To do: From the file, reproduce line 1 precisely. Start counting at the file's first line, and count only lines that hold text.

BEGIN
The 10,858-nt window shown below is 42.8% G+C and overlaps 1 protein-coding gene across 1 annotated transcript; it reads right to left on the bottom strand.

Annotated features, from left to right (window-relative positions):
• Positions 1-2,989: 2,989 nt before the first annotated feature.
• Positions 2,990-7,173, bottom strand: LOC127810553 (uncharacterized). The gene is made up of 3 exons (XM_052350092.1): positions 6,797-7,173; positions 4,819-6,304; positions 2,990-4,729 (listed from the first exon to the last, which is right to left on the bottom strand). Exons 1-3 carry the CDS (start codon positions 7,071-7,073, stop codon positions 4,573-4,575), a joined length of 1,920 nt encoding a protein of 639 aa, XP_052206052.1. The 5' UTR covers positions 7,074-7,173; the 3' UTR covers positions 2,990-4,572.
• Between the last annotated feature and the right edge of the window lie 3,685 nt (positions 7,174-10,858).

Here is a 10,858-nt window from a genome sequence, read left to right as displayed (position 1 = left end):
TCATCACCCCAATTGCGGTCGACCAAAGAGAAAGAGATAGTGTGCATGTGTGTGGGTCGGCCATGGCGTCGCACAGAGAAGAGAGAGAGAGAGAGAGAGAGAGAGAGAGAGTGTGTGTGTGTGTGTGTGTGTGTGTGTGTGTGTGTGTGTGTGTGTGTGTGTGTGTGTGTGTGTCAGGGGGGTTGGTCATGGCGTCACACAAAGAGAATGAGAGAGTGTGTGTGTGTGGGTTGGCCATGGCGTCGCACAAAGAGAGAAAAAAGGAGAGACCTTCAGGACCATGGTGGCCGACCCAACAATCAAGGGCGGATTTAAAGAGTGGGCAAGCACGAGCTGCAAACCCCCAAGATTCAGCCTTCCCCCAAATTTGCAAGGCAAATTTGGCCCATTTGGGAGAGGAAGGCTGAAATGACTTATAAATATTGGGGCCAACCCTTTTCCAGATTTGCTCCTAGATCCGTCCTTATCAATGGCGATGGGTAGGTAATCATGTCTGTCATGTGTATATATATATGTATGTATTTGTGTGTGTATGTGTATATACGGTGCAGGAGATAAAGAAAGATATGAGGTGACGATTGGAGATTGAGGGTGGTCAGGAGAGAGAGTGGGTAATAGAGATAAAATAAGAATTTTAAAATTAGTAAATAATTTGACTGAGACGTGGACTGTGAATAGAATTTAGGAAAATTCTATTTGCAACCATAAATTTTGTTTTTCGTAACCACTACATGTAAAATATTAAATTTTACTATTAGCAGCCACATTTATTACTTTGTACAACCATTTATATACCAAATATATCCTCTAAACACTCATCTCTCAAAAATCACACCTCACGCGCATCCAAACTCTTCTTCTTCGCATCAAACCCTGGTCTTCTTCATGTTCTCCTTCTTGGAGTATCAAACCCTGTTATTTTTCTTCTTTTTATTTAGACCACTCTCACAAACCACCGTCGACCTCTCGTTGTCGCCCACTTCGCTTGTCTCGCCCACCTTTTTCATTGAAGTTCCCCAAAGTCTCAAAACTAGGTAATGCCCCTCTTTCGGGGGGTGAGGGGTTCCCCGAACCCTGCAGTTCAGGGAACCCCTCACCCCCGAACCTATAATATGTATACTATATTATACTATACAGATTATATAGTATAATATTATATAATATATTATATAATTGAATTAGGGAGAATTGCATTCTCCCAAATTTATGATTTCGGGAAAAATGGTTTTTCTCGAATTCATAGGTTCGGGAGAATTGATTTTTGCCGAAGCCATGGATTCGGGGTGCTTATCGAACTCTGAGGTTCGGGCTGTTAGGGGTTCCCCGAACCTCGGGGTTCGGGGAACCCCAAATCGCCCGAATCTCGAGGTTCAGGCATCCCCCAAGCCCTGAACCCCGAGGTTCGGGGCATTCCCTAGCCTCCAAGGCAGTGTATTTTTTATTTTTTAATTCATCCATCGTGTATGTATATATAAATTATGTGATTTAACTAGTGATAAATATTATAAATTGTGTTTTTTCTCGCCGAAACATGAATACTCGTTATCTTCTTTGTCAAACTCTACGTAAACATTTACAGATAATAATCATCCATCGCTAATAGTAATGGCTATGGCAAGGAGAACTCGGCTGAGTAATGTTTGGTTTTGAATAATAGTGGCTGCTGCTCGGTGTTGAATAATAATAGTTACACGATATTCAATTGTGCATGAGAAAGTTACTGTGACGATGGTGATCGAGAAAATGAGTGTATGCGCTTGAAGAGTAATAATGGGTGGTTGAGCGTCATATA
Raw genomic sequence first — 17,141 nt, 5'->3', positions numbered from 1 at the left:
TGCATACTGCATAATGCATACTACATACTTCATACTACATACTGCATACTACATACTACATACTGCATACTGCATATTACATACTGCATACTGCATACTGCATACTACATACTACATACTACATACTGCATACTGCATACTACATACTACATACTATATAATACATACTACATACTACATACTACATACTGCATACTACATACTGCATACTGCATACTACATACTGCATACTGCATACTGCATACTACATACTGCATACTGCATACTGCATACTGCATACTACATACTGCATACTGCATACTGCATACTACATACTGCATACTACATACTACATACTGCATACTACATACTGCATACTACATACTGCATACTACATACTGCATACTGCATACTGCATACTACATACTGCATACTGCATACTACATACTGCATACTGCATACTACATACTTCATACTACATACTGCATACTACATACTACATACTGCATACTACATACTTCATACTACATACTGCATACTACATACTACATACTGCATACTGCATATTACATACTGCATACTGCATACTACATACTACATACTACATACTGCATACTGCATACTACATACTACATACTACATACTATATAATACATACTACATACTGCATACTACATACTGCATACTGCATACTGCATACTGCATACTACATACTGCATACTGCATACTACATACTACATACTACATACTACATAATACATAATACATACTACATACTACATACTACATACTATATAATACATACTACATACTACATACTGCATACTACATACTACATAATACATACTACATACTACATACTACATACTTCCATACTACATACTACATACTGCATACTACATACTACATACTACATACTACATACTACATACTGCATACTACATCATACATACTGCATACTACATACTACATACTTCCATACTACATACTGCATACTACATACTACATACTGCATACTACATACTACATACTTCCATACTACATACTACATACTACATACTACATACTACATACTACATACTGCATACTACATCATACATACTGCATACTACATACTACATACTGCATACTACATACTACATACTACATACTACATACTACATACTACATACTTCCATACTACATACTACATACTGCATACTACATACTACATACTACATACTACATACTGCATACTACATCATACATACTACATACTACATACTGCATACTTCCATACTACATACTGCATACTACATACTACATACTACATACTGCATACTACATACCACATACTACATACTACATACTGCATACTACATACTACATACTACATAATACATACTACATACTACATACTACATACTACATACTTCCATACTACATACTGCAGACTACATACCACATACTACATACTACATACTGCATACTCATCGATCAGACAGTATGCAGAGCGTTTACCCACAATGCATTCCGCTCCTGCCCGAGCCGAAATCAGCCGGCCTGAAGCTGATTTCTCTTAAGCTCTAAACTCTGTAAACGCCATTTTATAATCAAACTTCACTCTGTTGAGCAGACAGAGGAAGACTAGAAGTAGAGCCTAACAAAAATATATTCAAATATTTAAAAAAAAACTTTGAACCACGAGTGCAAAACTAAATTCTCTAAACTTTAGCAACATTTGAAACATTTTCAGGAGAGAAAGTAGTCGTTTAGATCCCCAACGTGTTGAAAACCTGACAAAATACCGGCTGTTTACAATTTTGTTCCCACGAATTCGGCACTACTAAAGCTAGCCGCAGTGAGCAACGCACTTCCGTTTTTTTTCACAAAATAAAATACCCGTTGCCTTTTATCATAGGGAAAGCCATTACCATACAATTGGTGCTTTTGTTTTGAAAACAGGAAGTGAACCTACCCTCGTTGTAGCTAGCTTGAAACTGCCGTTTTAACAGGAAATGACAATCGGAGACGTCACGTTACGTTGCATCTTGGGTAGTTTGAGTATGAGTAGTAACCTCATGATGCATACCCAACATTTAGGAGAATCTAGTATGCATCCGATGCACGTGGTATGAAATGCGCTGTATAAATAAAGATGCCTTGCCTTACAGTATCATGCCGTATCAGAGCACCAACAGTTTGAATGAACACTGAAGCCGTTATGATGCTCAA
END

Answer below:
The 10,858-nt window shown below is 42.8% G+C and overlaps 1 protein-coding gene across 1 annotated transcript; it reads right to left on the bottom strand.